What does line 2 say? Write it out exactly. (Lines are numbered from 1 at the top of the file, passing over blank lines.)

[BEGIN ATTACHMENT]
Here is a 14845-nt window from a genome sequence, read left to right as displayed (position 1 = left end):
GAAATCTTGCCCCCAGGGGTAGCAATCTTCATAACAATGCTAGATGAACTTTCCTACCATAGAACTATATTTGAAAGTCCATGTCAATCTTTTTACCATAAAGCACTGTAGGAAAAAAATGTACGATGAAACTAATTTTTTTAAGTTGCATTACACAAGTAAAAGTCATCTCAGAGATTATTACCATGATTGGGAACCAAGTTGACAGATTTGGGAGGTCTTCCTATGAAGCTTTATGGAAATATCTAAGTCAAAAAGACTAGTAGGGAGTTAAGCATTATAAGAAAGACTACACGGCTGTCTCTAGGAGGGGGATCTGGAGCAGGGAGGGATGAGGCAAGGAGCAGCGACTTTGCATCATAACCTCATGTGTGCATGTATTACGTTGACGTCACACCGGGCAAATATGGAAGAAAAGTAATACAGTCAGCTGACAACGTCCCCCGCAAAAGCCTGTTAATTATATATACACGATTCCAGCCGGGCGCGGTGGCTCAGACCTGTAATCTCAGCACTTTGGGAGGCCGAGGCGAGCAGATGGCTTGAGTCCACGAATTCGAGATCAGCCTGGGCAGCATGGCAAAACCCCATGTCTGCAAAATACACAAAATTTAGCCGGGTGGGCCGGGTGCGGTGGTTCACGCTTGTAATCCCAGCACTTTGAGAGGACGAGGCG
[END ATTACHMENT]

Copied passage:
GAAATCTTGCCCCCAGGGGTAGCAATCTTCATAACAATGCTAGATGAACTTTCCTACCATAGAACTATATTTGAAAGTCCATGTCAATCTTTTTACCATAAAGCACTGTAGGAAAAAAATGTACGATGAAACTAATTTTTTTAAGTTGCATTACACAAGTAAAAGTCATCTCAGAGATTATTACCATGATTGGGAACCAAGTTGACAGATTTGGGAGGTCTTCCTATGAAGCTTTATGGAAATATCTAAGTCAAAAAGACTAGTAGGGAGTTAAGCATTATAAGAAAGACTACACGGCTGTCTCTAGGAGGGGGATCTGGAGCAGGGAGGGATGAGGCAAGGAGCAGCGACTTTGCATCATAACCTCATGTGTGCATGTATTACGTTGACGTCACACCGGGCAAATATGGAAGAAAAGTAATACAGTCAGCTGACAACGTCCCCCGCAAAAGCCTGTTAATTATATATACACGATTCCAGCCGGGCGCGGTGGCTCAGACCTGTAATCTCAGCACTTTGGGAGGCCGAGGCGAGCAGATGGCTTGAGTCCACGAATTCGAGATCAGCCTGGGCAGCATGGCAAAACCCCATGTCTGCAAAATACACAAAATTTAGCCGGGTGGGCCGGGTGCGGTGGTTCACGCTTGTAATCCCAGCACTTTGAGAGGACGAGGCG